“If you want to write, stop qualifying yourself for every other job that is not writing. You need to search for more areas in which you are underqualified. That is humbling, isn’t it?” ~ Heather Sellers

I’m continuing to read, slowly and steadily, Heather Sellers’ Page after Page, and it rewards me each day with new perspectives on my writing and new ideas for where to go from here, as well as some effective writing exercises.

Where is “here” for me, exactly?

Well, first of all, in terms of writing, I’m not where I was one year ago.

A year ago, I decided to take the 2009-10 year off from teaching to focus on my writing. It was our son’s first year in college, so I would have more time at home to write than ever before. I thought (correctly, in hindsight) that this personal change for me and the statement it made about the importance of my writing career would be a good balance to the nostalgia I would feel for when there were three of us living here.

In the past year, I attended a writing conference, where I forced myself to sign up for two pitch sessions so as to practice speaking confidently about my work (one of those sessions led to getting an agent). I finished and had published two non-fiction books for and about teens. I wrote a work of historical fiction for children. I began in earnest the transcription project of my great-aunt’s diaries, and I have recently settled on the form and general direction of my own writing project that will be based on her diaries. I started and am continuing two blogs (three, if I include the blog of my great-aunt’s “posts”).

Most important, I am writing every single day, for the first time in a long, long time.

Now, I am going back to teaching in the fallβ€”just one evening course, but it will still mean a change in schedule, class prep, grading, etc. I’m lucky to teach at a college that has a terrific art museum, where I have been a docent, so I took a docent refresher course yesterday so that I could return to that, as well. I’ll be helping out with a homeschool literature and writing group that I have worked with in the past and have missed, and tutoring a very dear young friend in writing.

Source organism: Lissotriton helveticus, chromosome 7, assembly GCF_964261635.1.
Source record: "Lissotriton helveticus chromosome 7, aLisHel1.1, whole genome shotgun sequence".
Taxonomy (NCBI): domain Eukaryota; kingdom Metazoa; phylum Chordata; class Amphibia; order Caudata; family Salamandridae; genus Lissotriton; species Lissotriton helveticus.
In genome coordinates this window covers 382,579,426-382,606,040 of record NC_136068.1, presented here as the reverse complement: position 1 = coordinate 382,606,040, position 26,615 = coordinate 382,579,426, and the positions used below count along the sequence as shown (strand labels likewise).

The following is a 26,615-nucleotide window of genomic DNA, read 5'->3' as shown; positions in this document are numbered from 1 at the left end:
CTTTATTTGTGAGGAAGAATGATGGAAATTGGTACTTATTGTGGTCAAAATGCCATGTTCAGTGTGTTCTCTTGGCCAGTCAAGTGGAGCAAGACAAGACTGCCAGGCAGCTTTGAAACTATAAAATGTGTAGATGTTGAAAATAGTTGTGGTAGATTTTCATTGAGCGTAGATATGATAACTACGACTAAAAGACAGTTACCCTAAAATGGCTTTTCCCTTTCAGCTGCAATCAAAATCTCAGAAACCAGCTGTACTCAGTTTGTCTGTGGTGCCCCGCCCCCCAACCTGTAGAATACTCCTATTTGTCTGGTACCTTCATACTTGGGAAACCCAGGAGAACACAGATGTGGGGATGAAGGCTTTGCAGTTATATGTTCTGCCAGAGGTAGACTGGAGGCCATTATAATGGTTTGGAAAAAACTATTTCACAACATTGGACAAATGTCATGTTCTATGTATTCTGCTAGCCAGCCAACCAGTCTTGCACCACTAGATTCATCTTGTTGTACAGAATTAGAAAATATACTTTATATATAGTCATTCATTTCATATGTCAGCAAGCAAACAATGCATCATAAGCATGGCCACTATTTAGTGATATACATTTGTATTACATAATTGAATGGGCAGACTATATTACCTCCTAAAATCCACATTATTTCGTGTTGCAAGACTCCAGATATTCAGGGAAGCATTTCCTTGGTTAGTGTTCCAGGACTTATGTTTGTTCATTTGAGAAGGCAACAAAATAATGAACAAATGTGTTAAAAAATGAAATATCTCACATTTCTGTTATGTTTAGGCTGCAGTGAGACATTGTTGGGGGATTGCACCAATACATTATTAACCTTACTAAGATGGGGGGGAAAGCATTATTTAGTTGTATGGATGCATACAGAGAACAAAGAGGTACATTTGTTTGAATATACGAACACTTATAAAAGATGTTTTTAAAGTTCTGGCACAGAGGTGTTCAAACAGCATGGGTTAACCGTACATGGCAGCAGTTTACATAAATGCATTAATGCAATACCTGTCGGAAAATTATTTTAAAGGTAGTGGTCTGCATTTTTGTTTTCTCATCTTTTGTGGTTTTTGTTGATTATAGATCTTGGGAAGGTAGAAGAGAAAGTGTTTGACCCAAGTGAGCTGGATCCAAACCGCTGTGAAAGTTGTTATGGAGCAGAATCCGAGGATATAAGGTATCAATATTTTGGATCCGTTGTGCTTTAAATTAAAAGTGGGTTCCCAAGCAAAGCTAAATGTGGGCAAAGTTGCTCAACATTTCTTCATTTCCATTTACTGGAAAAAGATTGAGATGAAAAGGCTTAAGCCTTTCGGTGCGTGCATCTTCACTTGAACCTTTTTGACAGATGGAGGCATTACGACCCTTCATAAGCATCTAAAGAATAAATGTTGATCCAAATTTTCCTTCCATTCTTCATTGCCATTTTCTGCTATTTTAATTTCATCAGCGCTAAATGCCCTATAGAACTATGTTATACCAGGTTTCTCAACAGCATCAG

I want to do all of these things, and for very good, healthy reasons: community, professional affiliation, being with young people, personal stimulation, to have a place or room of my own that is separate from family, and just plain old getting out of the house.

But I will admit I’m nervous. In the past, I haven’t always found a good balance of doing too much and doing too little. I tend to swing from one extreme to another, overloading myself to the point of feeling completely overwhelmed, then quitting everything at once, only to start the process over again once I feel underwhelmed.

How will I know when my non-writing life is becoming an excuse not to write, not to continue this journey I undertook so faithfully last year?

I guess I’ll have to wait and see, but I’d love to hear others’ thoughts on how you balance writing and non-writing life. What works for you? What doesn’t? How do you qualify yourself for writing?